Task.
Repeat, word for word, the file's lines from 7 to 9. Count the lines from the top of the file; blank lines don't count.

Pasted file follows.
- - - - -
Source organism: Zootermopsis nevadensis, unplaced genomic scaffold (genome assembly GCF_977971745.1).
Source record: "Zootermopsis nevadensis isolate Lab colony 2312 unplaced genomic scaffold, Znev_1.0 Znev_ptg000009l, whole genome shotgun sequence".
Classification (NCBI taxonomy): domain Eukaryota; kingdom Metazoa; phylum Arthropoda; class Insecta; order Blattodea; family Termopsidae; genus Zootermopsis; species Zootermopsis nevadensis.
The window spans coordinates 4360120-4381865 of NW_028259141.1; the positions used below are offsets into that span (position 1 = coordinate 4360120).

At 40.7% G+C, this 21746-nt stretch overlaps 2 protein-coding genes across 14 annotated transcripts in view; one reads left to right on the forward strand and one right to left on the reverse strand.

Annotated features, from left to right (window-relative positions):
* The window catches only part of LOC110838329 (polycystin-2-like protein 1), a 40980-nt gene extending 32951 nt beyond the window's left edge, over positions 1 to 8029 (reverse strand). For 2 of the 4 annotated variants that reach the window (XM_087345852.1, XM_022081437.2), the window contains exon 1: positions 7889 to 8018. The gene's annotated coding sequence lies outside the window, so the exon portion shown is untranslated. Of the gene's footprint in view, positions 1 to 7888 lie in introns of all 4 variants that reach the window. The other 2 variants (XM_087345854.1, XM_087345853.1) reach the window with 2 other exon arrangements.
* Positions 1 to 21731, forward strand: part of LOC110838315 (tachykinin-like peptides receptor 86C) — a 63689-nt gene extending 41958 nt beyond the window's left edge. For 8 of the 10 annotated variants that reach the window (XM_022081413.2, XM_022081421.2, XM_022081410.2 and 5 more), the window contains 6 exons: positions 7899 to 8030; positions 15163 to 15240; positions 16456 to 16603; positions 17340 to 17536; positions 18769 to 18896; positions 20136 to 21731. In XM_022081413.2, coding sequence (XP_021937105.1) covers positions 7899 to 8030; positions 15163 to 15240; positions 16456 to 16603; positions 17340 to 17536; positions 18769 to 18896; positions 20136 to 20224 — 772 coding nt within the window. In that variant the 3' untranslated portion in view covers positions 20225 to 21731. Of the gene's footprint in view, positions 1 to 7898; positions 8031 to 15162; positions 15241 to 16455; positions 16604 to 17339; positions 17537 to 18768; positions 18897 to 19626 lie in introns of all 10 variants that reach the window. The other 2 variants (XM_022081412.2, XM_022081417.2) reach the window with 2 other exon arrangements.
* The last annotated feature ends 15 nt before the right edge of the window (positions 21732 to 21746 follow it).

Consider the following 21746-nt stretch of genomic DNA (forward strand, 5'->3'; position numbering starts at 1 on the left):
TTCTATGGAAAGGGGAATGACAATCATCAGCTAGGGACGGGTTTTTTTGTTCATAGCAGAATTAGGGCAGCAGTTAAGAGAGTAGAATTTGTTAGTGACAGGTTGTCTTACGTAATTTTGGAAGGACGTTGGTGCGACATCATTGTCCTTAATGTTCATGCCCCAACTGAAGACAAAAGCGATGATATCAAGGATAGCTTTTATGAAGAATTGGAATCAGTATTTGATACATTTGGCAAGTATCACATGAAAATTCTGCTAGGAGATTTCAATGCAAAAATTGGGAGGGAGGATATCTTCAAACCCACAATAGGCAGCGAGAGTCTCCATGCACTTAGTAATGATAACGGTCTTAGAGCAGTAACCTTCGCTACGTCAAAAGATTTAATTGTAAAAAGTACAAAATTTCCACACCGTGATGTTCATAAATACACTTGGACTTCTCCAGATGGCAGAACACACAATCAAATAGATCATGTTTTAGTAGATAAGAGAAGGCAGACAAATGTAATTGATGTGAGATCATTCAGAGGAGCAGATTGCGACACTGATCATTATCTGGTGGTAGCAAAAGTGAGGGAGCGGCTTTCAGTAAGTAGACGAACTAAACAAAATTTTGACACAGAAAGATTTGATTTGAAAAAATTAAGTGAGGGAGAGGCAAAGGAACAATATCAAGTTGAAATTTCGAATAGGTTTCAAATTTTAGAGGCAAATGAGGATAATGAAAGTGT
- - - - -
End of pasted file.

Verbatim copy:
* The window catches only part of LOC110838329 (polycystin-2-like protein 1), a 40980-nt gene extending 32951 nt beyond the window's left edge, over positions 1 to 8029 (reverse strand). For 2 of the 4 annotated variants that reach the window (XM_087345852.1, XM_022081437.2), the window contains exon 1: positions 7889 to 8018. The gene's annotated coding sequence lies outside the window, so the exon portion shown is untranslated. Of the gene's footprint in view, positions 1 to 7888 lie in introns of all 4 variants that reach the window. The other 2 variants (XM_087345854.1, XM_087345853.1) reach the window with 2 other exon arrangements.
* Positions 1 to 21731, forward strand: part of LOC110838315 (tachykinin-like peptides receptor 86C) — a 63689-nt gene extending 41958 nt beyond the window's left edge. For 8 of the 10 annotated variants that reach the window (XM_022081413.2, XM_022081421.2, XM_022081410.2 and 5 more), the window contains 6 exons: positions 7899 to 8030; positions 15163 to 15240; positions 16456 to 16603; positions 17340 to 17536; positions 18769 to 18896; positions 20136 to 21731. In XM_022081413.2, coding sequence (XP_021937105.1) covers positions 7899 to 8030; positions 15163 to 15240; positions 16456 to 16603; positions 17340 to 17536; positions 18769 to 18896; positions 20136 to 20224 — 772 coding nt within the window. In that variant the 3' untranslated portion in view covers positions 20225 to 21731. Of the gene's footprint in view, positions 1 to 7898; positions 8031 to 15162; positions 15241 to 16455; positions 16604 to 17339; positions 17537 to 18768; positions 18897 to 19626 lie in introns of all 10 variants that reach the window. The other 2 variants (XM_022081412.2, XM_022081417.2) reach the window with 2 other exon arrangements.
* The last annotated feature ends 15 nt before the right edge of the window (positions 21732 to 21746 follow it).